Metabolism refers to the chemical (metabolic) processes that take place as our body converts foods and drinks into energy for growth and overall health.
In a discovery, Scripps Research and its drug development arm Calibr have found that metabolites could be potent molecules for treating severe diseases. Metabolites refer to any substance involved in metabolism…made and used during these metabolic processes.
The researchers uncovered a metabolite that converts a bad fat (white fat) cells into good fat (brown fat) cells. Researchers studied how the metabolic process promotes one type of fat over the other in the human body.
This discovery offers a potential way of addressing metabolic conditions like obesity, type 2 diabetes, and cardiovascular disease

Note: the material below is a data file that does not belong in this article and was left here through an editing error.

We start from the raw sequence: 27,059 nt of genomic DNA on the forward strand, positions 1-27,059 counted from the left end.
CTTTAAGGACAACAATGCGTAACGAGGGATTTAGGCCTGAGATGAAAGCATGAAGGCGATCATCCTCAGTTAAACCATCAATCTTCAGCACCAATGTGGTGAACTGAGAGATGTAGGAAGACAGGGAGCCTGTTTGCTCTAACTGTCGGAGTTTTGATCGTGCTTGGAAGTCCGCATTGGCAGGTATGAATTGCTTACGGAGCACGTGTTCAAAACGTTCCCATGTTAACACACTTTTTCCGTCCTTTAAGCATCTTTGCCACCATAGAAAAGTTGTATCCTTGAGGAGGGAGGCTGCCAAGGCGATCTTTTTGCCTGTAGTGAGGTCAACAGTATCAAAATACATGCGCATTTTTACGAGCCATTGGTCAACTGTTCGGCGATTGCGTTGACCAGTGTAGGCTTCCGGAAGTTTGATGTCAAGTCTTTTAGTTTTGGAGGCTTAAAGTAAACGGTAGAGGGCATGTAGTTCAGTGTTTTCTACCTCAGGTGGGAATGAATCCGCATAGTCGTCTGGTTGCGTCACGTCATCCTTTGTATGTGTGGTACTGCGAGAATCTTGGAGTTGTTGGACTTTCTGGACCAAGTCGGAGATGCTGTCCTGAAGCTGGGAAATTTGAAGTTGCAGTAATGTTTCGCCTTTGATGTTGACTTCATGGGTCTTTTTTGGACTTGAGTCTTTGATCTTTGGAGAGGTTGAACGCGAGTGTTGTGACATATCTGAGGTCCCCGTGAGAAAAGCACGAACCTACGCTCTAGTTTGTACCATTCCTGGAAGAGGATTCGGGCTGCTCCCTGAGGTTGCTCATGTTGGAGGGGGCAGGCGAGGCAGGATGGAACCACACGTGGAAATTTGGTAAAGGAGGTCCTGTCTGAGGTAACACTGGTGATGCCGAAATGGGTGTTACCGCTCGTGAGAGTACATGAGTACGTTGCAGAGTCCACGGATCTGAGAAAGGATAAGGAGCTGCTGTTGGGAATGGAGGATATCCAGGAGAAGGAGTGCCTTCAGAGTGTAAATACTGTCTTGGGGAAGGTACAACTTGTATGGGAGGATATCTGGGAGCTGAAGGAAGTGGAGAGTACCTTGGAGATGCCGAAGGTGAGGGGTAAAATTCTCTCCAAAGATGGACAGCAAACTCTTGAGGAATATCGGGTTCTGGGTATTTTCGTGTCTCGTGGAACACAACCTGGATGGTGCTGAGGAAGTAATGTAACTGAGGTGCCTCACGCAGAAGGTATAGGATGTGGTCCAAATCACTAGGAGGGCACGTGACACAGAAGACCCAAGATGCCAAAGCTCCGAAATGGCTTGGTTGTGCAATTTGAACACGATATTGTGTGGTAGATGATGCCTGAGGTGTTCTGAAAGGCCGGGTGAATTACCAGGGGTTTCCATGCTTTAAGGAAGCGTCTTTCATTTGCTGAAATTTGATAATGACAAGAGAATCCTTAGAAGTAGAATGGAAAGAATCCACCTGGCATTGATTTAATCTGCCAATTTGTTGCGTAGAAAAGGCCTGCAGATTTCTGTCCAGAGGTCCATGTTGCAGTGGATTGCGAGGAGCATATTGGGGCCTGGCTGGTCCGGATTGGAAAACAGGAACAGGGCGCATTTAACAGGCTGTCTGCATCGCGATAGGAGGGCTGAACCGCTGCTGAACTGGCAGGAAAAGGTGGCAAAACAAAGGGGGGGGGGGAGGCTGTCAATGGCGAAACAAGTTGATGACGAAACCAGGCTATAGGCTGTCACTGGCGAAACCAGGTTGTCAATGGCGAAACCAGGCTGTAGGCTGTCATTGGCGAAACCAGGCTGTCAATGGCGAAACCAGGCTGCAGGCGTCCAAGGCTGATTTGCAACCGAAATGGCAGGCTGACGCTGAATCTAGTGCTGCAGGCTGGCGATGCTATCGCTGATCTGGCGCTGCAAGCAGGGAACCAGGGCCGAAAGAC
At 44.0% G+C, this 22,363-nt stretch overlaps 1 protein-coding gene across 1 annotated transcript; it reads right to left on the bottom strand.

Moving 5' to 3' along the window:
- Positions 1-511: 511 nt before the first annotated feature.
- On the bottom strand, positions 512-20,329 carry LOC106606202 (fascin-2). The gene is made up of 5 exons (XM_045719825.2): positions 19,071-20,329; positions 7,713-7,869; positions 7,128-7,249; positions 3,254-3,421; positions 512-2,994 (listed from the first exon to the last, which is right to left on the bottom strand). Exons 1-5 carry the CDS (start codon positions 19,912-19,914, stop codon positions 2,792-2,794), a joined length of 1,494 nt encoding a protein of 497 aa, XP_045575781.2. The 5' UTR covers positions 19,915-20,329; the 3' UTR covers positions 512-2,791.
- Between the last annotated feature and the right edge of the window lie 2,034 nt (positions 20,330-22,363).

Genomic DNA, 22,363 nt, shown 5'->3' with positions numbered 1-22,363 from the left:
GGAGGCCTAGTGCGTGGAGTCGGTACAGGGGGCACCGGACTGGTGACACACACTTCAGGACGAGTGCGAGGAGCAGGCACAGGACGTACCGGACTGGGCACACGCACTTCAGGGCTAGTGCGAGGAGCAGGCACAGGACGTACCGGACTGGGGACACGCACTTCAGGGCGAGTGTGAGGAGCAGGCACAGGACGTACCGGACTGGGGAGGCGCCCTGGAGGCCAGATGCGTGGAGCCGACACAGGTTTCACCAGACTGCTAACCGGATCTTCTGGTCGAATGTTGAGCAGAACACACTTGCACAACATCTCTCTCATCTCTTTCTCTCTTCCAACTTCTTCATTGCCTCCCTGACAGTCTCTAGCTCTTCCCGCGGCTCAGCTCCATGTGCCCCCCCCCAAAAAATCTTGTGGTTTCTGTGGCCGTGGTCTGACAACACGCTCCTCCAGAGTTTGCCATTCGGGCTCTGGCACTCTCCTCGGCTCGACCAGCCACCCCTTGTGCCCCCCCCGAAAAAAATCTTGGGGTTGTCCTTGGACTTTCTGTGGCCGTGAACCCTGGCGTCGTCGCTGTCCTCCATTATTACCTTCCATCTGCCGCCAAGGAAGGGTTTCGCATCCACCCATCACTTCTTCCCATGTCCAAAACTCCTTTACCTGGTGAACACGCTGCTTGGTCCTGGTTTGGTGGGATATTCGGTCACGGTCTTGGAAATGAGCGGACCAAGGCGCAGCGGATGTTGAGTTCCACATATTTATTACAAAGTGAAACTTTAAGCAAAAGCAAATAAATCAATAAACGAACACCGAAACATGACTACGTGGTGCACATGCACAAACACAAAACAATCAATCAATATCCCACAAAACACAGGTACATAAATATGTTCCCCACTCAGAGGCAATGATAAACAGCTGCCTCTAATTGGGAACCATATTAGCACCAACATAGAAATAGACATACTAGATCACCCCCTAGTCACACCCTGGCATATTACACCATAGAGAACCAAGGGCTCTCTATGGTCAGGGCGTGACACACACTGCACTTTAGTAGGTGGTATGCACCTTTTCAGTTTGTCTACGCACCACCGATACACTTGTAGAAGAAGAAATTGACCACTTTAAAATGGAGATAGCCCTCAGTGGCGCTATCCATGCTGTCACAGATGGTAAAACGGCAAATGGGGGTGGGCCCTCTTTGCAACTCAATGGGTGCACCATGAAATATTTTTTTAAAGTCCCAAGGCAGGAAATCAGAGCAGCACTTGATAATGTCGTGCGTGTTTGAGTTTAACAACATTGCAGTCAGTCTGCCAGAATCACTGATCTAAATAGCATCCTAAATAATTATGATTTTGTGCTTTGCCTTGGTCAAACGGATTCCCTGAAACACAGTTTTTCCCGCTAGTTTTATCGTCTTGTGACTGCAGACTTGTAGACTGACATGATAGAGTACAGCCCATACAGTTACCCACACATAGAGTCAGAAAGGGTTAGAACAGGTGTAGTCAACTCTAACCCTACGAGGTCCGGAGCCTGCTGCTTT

White fat stores excess energy in pot bellies and love handles, too much white fat builds up in obesity. Brown fat cells burn away that stored energy to create heat and help maintain body temperature.
Scripps Research team examined a catalog of existing drug compounds already tested for human safety. But they identified one with some exciting potential…an asthma drug called zafirlukast.
The FDA-approved zafirlukast could turn precursor fat cells into predominantly brown fat cells and also convert white fat cells into brown but the drug is toxic if administered in high doses.
“The reason many types of molecules don’t go to market is because of toxicity,” says co-senior author Gary Siuzdak. “With our technology, we can pull out endogenous metabolites – meaning the ones that the body makes on its own – that can have the same impact as a drug with less side effects. The potential of this approach is even evidenced by the FDA’s recent approval of Relyvrio, the combination of two endogenous metabolites for the treatment of amyotrophic lateral sclerosis (ALS).”